This series of two workshops offers a philosophical, yet practical deep dive into how educators can transform their approach to content delivery by shifting to a student-centered model of liberal arts and sciences pedagogy. Higher education institutions across the world have traditionally relied on teaching practices that offer a “conveyor belt” style of learning, where educators lecture students, who diligently take notes and passively absorb information (Becker 8). In contradistinction, liberal arts and sciences, student centered pedagogies create a classroom environment that encourages students to, according to Jonathan Becker, “question assumptions and conclusions, analyze texts and derive their own interpretations, debate and role play, and to learn from one another, thus democratizing the learning experience” (8).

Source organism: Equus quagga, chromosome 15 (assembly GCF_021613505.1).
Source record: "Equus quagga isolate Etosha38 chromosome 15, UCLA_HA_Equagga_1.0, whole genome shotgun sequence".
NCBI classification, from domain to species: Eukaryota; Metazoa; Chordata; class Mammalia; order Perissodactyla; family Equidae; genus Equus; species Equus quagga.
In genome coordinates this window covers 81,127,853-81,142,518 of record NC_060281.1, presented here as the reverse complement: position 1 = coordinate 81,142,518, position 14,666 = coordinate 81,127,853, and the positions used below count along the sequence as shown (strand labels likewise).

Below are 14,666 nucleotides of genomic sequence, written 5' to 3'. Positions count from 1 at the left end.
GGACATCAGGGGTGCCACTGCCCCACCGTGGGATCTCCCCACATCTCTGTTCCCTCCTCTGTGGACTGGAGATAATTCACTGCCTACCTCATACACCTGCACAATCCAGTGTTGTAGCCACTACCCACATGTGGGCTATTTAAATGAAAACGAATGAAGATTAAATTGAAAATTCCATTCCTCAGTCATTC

During the first of the two workshops, participants will learn the hows and whys of liberal arts and sciences styles of student-centered learning and will come away with concrete tools they can use to make their classroom spaces where students feel empowered to think critically and more actively examine the world around them. The second workshop will provide participants with a discussion of the philosophical underpinnings of liberal arts and sciences, student-centered learning practices, and a chance to experiment with said practices as they relate to their own course designs and objectives with other faculty from across the OSUN network.
Participation in both workshops is recommended, and participants must attend Part 1 on October 3 to attend the follow up workshop on Nov 7. Please note that we will be asking participants in the Nov 7 workshop to submit a revised course design in advance to review and discuss with their peers.